4. Consequences of tighter pay

Undesirable consequences would be triggered; highly qualified executives will prefer to function in non-regulated sectors and non-regulated countries which can grossly affect the growth and development of the financial sector and the overall economy. Managers will always find loopholes to outmanoeuvre the system since information asymmetry exist.

5. Conclusion

Can we trust the government do it right? Do they have enough capacity to manage the banks? A regulatory system needs calculated and strategic management. Industry analysts say government was purely 'dressing the shop window' when it outlined a draft to steer clear of another financial crisis. With the presence of asymmetric information will the government be fully aware or totally understand the steps taken within financial walls?

With the emergence of a global market, increased number of firms, new technology, the increasing urge to maximize shareholders value and knowing that healthy financial institution promote economic development and growth, competition is needed and compensation should be influenced by market force. Also, the involvement of large shareholders in monitoring and controlling firms' activities has the ability to reduce agency problems. Bertrand and Mullainathan (2001) found that the presence of large shareholders on the board is associated with tighter control over executive compensation.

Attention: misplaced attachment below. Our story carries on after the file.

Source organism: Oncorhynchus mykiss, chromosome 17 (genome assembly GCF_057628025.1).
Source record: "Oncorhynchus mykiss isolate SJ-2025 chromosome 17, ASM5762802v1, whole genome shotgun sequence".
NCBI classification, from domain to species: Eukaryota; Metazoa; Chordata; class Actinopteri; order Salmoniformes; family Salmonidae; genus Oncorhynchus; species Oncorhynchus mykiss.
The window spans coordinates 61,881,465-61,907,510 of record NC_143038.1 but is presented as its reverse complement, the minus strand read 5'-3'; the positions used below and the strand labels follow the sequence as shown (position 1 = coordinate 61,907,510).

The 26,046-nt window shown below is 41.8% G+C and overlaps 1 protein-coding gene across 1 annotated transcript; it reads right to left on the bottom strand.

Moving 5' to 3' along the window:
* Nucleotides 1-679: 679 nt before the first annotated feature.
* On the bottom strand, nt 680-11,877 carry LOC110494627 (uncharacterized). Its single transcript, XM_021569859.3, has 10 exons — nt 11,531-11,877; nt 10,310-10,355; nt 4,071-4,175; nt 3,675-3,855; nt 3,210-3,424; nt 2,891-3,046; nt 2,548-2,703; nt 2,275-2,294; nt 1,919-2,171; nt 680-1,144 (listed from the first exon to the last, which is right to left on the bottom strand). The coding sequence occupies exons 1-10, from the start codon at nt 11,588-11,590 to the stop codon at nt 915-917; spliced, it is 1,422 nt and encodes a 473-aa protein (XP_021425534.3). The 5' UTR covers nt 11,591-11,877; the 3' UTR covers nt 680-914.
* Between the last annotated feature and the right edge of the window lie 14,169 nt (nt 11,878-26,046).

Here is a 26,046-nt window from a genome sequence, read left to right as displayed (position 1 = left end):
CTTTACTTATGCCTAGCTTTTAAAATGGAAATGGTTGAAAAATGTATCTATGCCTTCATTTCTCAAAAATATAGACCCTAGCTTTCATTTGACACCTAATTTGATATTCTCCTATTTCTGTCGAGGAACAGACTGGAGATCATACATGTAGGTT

A group of academics recommend that key financial institutions should hold back a fraction of executive's annual compensation for several years and if the firm goes bankrupt or it receives assistance from the government, such fraction should be forfeited. In all, executives should take a lesson from Citibank CEO Vikram S. Pandit who voluntarily cut his annual pay in 2009 to $1, down from more than $38 million the year before vowing not to take a raise or incentive compensation until Citi returns to fertility. Business Week (2010).